Posts Tagged ‘Annemarie Conte’

This White’s Alright

The White Stuff

Around this time last year I vaguely recall coming across Annemarie Conte’s glowing description of something called white barbecue sauce over on The NY Times Diner’s Journal that apparently “transforms chicken”.

I am nothing if not an equal opportunity barbecue fanatic, so at the time I eagerly filed it away under the yummy recipes bookmark folder I keep, and then proceeded to forget all about it for the next 9 months.

On Thursday morning, I was trying to decide what I wanted the Everyman to make for our weekly dinner ritual (having already mentioned the possibility of chicken when he asked me the day before) and for whatever reason, I woke up thinking about this white barbecue sauce.  I don’t know why; honestly, I hadn’t given the recipe even a passing thought since I read it last year, but all of a sudden, only the promise of white barbecued chicken would do.  I floated the idea by the Everyman and he seemed game, so I went about retrieving the recipe.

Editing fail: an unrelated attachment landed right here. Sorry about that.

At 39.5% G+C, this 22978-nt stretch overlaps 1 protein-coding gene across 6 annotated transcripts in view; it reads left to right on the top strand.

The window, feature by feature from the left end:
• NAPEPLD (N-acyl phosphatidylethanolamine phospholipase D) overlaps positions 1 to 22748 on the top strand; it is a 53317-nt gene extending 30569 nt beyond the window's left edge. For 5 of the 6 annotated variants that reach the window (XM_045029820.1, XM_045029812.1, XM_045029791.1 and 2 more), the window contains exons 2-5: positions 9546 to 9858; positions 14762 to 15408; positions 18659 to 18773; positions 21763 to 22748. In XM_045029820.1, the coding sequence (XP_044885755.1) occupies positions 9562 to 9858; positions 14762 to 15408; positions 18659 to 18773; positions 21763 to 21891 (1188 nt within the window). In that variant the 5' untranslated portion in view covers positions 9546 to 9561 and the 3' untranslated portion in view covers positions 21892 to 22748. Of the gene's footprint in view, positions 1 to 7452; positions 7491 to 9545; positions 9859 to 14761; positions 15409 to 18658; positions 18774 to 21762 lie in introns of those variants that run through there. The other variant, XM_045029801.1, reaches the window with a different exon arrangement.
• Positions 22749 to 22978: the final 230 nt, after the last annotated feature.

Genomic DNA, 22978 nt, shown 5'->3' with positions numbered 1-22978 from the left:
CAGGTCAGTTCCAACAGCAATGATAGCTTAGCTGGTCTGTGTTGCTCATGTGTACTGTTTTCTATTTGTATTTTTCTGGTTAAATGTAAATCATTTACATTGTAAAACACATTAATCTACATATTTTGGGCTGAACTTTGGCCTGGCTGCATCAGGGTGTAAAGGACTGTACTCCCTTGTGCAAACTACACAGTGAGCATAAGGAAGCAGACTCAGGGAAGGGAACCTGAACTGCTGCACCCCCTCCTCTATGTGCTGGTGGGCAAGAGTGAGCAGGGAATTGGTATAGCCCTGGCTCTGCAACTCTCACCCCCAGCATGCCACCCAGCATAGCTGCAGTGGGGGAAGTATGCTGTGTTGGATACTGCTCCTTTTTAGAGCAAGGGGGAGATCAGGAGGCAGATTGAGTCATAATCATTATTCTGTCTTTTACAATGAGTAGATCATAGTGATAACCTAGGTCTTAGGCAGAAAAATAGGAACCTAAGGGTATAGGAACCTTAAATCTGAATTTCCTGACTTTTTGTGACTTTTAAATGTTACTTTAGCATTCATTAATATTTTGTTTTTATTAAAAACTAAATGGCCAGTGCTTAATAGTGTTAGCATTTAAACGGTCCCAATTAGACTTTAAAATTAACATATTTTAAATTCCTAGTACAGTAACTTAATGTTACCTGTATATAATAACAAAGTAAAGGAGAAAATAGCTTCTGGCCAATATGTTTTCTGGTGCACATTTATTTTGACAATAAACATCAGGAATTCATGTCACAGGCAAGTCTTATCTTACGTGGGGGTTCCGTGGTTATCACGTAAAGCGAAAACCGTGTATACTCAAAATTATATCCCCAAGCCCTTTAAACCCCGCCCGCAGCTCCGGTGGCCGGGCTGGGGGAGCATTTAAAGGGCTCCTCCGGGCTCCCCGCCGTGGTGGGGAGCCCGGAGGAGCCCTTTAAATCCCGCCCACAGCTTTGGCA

Of course, oddly enough when I went back to the bookmark, the see additional recipe section (which contained the actual white barbecue sauce recipe) was inexplicably missing.  The only recipe I had was for the brine the chicken soaks in, while the hyperlinks to the barbecue sauce recipe had completely disappeared.  Immediately, my heart sank.  After nearly half an hour dejectedly sifting through Google, I finally came across a cached version of the recipe, followed by the discovery of several other variations on the theme.  It was then that I learned that white barbecue is a regional style characteristic of Alabama, one that is distinctly different from the ketchup, mustard or vinegar-based barbecue sauces that people are generally more familiar with from regions of their own around the south.  Sensing that there was no one true recipe, I decided to amalgamate several recipes that looked good into one and hope for the best once it was all done.

That night, the Everyman soaked a package of meaty chicken legs in Conte’s suggested brine, while I offered to tinker with the sauce.  After a few additions and taste tests, I arrived at a white sauce that was rich, tangy, creamy and fairly spicy that was unlike anything I’d ever tasted before.  At that point I knew we were on to something.  After our meat had marinated a bit, the Everyman threw the brined legs on the barbecue and cooked them until they achieved a nicely crisped and crackled crust.  Pulling the chicken legs off the heat, I immediately dunked them into the white sauce and went in for the taste test.

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